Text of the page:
Marijuana Moment: Wisconsin Republicans announce bill to legalize limited use of medical marijuana.
More than a dozen Republican Wisconsin lawmakers announced on Wednesday that they are filing a bill to legalize medical marijuana in the state.
Sen. Mary Felzkowski (R) and Rep. Patrick Snyder (R) are leading the bicameral effort, though advocates are already skeptical considering how the GOP-legislature has historically resisted and blocked cannabis reform.
Milwaukee Journal Sentinel: Wisconsin Assembly approves overhauling Milwaukee Fire & Police Commission and barring bans on no-knock warrants.
On a voice vote, the Assembly approved Senate Bill 117, which would change how police and fire commissions in Milwaukee and Madison operate. Among other changes, police and firefighters unions would get a say in who sits on those commissions. . . .
As debate stretched into the evening, the Assembly on a 58-34 vote approved Assembly Bill 834, which would prohibit local governments from banning no-knock search warrants. The bill, which next goes to the Senate, would also require Milwaukee to use some of its federal pandemic relief funds on policing.
Milwaukee has banned no-knock warrants and Evers has called for banning them statewide. His stance appears to guarantee he will veto the legislation if it gets to him.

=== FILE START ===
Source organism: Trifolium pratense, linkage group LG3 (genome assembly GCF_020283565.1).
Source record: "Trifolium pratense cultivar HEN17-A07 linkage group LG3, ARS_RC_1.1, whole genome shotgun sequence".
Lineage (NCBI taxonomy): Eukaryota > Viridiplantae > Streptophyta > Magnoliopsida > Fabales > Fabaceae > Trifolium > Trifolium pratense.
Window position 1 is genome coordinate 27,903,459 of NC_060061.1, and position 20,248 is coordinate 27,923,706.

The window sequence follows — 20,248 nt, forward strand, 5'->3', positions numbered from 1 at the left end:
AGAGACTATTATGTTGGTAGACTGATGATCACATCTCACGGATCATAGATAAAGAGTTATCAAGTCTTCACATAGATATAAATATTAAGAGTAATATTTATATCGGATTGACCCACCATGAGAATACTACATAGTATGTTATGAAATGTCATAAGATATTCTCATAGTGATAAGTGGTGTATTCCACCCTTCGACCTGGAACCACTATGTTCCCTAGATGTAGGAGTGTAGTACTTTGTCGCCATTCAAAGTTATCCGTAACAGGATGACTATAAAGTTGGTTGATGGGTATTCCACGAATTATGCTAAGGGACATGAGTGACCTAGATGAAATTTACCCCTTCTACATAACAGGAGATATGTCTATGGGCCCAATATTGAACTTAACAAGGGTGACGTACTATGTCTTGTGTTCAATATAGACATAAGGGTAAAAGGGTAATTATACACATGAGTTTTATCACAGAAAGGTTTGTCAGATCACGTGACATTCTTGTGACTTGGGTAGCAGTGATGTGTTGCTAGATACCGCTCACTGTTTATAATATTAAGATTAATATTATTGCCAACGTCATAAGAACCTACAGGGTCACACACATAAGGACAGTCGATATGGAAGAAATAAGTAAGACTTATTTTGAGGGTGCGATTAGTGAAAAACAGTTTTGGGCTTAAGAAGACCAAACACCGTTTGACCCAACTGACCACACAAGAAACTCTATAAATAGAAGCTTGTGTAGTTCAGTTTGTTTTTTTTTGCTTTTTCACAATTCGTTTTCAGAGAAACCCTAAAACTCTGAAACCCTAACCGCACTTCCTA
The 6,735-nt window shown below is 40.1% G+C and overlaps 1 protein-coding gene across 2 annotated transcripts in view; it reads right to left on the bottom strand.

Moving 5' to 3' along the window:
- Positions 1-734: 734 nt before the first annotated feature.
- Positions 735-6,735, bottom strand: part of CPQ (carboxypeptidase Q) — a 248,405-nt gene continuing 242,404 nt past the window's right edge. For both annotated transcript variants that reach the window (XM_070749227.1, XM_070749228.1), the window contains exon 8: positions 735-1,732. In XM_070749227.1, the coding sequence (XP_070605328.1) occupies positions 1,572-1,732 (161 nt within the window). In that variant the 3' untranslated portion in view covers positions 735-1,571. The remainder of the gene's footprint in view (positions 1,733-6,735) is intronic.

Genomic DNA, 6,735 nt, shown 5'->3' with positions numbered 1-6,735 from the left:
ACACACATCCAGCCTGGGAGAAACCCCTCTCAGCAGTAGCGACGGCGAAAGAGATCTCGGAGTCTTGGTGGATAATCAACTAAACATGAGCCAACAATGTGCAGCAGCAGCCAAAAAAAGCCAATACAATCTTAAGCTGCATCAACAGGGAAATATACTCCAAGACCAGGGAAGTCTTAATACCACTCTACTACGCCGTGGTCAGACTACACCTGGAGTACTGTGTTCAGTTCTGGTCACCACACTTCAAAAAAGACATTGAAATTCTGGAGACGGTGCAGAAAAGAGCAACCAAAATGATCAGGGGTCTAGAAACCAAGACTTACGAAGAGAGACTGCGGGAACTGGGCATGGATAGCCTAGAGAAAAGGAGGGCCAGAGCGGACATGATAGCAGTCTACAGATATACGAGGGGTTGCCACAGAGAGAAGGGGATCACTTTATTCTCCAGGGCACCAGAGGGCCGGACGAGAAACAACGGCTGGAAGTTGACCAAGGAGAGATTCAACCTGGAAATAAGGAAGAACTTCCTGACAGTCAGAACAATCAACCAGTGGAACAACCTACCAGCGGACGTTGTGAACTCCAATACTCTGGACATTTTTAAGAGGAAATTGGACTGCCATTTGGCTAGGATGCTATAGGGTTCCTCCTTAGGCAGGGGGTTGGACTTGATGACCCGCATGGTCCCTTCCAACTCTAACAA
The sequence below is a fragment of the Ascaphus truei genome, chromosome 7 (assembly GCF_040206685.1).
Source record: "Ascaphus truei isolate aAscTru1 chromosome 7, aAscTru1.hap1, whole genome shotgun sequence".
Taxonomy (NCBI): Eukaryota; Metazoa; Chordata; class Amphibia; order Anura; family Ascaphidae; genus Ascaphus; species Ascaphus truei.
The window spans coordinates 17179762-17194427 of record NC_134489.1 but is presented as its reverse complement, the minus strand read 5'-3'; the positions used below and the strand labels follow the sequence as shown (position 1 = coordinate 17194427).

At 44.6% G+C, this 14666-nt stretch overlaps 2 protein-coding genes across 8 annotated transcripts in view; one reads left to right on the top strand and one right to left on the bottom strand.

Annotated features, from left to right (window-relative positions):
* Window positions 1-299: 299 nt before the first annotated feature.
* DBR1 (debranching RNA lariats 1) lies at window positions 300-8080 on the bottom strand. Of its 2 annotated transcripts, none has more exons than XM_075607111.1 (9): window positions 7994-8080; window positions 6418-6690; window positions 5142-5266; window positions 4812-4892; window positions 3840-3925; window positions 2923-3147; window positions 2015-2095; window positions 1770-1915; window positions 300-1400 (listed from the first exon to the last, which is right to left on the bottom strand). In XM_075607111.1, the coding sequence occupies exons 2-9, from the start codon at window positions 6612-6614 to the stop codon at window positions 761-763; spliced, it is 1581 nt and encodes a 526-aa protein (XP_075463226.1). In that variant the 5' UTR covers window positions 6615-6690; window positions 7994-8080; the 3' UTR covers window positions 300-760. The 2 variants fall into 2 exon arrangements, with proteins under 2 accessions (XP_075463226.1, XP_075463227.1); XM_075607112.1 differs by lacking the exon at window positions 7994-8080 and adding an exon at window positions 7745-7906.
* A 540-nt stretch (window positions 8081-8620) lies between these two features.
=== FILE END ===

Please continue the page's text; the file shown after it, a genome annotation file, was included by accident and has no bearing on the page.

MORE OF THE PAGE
Milwaukee Journal Sentinel: Vos' attorney did not monitor Gableman's compliance on open records.
Associated Press: Legislature makes Wisconsin the 16th state to call for federal constitutional convention.
“We’re setting in motion a process that we cannot control and we do not know the end of,” argued Republican Sen. Roger Roth, of Appleton, the only lawmaker to speak Tuesday. “Using this vehicle to address these issues is setting in motion the possibility to unravel and destroy the Constitution as we know it.”
The Guardian: Oil companies say Maryland consumer protection litigation will impact oil supply.
At a closely watched appeals court hearing to decide whether a lawsuit by the city of Baltimore should be heard in state or federal court, an attorney for BP, Exxon, Shell and other energy firms painted the case as a threat to America’s energy independence.
Kannon Shanmugam, representing the industry, told the court that if the city were to succeed in state court, and win billions of dollars in compensation, that could kill offshore drilling. . . .
Karen Sokol, a law professor at Loyola University who specialises in climate litigation, called the claim one of a number of “scare tactics” deployed by the oil industry as it fights to move the Baltimore case and other cases out of state jurisdictions, where consumer protection and other laws favour the plaintiffs, and into federal courts, where the fossil fuel companies believe they have the advantage.
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